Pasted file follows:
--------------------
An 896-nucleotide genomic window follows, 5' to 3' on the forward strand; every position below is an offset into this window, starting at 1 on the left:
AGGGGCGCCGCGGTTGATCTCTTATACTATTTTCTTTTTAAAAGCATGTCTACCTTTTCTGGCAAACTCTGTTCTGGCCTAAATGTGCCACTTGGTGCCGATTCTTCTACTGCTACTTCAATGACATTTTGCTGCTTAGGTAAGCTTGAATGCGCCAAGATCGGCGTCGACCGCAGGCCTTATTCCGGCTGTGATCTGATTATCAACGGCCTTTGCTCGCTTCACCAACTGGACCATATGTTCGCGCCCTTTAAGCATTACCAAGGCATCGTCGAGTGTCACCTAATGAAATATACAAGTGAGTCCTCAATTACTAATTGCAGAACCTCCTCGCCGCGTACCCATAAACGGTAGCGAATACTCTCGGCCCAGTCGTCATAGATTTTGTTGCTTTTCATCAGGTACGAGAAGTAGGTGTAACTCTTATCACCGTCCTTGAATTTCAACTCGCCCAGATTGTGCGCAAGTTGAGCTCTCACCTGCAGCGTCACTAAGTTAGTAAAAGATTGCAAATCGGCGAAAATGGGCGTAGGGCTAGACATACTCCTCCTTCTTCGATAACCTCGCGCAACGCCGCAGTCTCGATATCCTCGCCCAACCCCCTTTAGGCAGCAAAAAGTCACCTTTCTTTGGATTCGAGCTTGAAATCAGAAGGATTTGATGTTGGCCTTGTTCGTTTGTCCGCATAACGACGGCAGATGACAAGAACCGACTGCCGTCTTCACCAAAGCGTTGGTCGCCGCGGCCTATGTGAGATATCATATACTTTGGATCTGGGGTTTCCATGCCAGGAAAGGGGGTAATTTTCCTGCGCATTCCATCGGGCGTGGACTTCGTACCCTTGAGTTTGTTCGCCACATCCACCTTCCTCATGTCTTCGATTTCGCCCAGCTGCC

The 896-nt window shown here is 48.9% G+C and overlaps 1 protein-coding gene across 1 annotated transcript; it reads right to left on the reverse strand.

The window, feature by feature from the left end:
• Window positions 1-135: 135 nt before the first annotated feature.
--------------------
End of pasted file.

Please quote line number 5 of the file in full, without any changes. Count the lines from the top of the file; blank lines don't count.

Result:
• Window positions 1-135: 135 nt before the first annotated feature.